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How many social networks does one organization need?

How many social networks does one organization need?

  • TechSoup's article Determining Your Social Network Needs asks the question, "When it comes to social networking, is more always better?", proposing different solutions depending on your organization's needs.

    How many social networks does your organization maintain a presence on? Did you begin with an individual profile? How did you build up your presence? What would you recommend to other nonprofits just getting started with social networking?
    senior editor, TechSoup
  • Suggestions I would have if you are decided to have a presence on social networking sites (and advice that I am trying to keep in mind for myself)!:

    1) Be willing to experiment: Don't be tied to one approach, see what works, what doesn't. Copy techniques that others use that you think work well.

    2) Give it time: It takes awhile to build up a network and see results.

    3) Find shortcuts: It can be a lot of work to stay on top of multiple sites so the more ways you can streamline the process, the better. Any updates you can do automatically or have update in more than one place would be a good example of that.

    --Megan

    Megan Keane

    Follow me on Twitter: @penguinasana or connect with me on my website.

  • Great article. TechSoup's article Determining Your Social Network Needs covered all the main aspects of maintainging a social network.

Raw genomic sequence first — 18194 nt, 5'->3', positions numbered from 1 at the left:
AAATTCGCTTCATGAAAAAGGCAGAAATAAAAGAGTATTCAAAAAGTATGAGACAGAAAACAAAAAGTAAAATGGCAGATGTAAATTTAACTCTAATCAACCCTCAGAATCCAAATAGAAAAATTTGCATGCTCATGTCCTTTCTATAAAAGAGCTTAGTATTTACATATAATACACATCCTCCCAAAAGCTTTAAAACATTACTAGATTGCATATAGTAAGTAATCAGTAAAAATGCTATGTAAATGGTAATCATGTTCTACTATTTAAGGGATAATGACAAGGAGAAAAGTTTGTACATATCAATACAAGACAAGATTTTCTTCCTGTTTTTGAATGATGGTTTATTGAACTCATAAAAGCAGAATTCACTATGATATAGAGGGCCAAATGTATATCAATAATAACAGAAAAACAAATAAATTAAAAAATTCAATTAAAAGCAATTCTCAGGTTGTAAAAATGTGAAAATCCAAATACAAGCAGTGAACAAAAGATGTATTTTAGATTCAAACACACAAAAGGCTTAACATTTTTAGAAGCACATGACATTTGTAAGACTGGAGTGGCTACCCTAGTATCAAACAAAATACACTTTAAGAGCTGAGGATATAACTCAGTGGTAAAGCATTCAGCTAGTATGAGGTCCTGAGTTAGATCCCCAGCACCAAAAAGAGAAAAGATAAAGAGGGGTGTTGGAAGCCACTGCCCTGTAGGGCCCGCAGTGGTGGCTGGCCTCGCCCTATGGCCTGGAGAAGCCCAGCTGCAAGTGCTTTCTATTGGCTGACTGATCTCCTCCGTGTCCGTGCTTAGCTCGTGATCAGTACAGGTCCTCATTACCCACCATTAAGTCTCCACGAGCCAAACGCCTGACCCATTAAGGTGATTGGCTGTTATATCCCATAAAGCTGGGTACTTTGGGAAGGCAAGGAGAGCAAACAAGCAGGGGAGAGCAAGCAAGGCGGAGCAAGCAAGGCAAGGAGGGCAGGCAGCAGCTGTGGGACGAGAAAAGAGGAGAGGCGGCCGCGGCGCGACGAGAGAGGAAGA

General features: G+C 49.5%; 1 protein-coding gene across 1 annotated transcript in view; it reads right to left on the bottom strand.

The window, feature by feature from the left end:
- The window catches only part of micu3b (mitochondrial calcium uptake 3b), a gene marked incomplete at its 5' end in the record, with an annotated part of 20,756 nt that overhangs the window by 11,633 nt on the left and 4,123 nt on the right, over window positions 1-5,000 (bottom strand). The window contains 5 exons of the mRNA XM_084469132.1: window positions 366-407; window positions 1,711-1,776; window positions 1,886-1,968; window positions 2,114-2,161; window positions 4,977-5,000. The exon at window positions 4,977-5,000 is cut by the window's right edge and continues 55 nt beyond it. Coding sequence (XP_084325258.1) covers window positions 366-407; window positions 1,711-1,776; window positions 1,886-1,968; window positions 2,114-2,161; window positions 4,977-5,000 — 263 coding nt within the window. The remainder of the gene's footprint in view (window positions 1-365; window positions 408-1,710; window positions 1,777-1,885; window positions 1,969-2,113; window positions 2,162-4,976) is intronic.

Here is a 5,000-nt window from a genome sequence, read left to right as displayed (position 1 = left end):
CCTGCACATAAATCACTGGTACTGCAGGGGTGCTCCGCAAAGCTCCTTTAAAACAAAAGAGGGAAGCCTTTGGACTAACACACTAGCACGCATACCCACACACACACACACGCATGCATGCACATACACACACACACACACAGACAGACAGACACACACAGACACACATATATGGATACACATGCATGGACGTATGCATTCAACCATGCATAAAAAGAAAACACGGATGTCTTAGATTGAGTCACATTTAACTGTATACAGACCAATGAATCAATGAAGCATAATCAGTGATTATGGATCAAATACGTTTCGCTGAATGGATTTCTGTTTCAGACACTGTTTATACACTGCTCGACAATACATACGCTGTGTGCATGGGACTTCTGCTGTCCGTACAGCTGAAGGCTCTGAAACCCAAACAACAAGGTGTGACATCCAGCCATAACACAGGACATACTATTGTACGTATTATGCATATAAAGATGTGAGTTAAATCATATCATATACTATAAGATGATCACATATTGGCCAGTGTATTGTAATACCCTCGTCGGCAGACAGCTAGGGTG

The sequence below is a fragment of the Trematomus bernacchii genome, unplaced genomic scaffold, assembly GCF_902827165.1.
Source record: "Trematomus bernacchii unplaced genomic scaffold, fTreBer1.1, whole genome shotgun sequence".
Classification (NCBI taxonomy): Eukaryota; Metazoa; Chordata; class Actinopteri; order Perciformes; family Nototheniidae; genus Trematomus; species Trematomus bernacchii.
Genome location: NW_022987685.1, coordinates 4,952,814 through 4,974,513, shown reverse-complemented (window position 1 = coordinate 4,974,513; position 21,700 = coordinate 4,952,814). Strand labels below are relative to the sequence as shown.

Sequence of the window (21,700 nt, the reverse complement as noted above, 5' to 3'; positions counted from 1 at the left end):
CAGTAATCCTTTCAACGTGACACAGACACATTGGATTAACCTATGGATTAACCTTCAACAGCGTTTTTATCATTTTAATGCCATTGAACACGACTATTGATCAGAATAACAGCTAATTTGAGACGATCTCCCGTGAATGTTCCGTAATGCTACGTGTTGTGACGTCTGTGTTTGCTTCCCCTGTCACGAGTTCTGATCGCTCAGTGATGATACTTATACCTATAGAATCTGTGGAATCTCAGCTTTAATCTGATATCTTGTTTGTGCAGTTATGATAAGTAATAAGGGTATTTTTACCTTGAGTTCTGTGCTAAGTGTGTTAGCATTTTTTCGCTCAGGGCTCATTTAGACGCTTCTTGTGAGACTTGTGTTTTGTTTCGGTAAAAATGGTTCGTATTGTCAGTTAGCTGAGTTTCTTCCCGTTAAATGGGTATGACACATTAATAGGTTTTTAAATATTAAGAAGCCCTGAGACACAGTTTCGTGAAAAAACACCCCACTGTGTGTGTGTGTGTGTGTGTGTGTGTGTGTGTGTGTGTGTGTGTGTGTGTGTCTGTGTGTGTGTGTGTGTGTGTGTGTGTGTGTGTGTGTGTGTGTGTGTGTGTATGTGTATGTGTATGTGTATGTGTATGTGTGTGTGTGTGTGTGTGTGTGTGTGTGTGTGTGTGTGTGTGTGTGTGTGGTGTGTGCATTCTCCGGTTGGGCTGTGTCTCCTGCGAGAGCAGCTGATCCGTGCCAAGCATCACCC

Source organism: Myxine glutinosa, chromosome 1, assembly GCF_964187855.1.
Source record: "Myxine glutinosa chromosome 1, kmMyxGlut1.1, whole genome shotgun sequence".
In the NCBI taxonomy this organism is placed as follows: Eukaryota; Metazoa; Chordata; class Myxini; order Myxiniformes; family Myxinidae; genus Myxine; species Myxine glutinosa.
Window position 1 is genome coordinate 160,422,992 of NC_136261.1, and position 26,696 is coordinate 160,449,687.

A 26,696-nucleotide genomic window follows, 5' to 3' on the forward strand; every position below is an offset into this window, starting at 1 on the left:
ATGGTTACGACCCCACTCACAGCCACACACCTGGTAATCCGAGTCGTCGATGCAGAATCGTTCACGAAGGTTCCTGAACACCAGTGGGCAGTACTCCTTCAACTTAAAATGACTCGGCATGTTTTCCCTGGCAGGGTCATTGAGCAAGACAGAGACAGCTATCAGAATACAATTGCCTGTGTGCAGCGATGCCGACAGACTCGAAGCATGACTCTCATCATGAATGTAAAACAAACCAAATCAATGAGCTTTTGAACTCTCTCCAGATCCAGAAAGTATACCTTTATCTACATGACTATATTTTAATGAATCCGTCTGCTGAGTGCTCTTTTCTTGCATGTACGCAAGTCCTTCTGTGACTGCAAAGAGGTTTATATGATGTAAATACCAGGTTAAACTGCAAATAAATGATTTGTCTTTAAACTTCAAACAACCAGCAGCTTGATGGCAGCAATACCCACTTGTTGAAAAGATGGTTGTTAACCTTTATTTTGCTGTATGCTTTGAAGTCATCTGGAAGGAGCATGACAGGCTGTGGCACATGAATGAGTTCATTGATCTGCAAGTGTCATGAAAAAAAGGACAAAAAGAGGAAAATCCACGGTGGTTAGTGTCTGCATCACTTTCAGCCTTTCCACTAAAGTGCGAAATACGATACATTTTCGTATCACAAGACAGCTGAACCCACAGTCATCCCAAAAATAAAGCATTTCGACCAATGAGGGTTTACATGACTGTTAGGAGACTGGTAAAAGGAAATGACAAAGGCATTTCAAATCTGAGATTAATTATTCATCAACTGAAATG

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  • wcook
    How many social networks does your organization maintain a presence on? Did you begin with an individual profile? How did you build up your presence? What would you recommend to other nonprofits just getting started with social networking?

    This obviously depends upon where your current donors are.

    The first step would be to search social media sites (Start with Twitter and Facebook) for relevant keywords. For example, the American Heart Association would search for "heart disease", heart attack", "high cholesterol" and so forth.

    Then, create accounts on the two sites that returned good search results and start developing conversations with like-minded people. Most of my clients started slowly, just listening to what people were talking about and then contribute to discussions when appropriate. They've built up their presence with my help and some hard work on their part.

    The biggest mistake you could make is to approach social media like it's a "market to marketed to" - like a massive free email list. Facebook and Twitter are places where millions of people have meaningful discussions on just about every topic you can imagine. If you approach these sites with the goal of adding value to the community, you will soon have a successful experience.

    Hope this all helps.

    John

  • Megan is spot on with her tips.  I have found that Tweetdeck or Seesmic for Mac or PC are the best ways to update multiple accounts from one location. as of now, you can update twitter, facebook, myspace, and linkedin.  I also think that having a uniform setup is ideal as well.  the local newspaper has all of their writers on there, and the setup is: @name_rs  with the rs indicating Record Searchlight.  This helps in branding them and also establishing them as a presence on twitter as their newspaper grows.  another part is the acronyms used online are changing every day and I never hesitate to ask when I don't know what one means.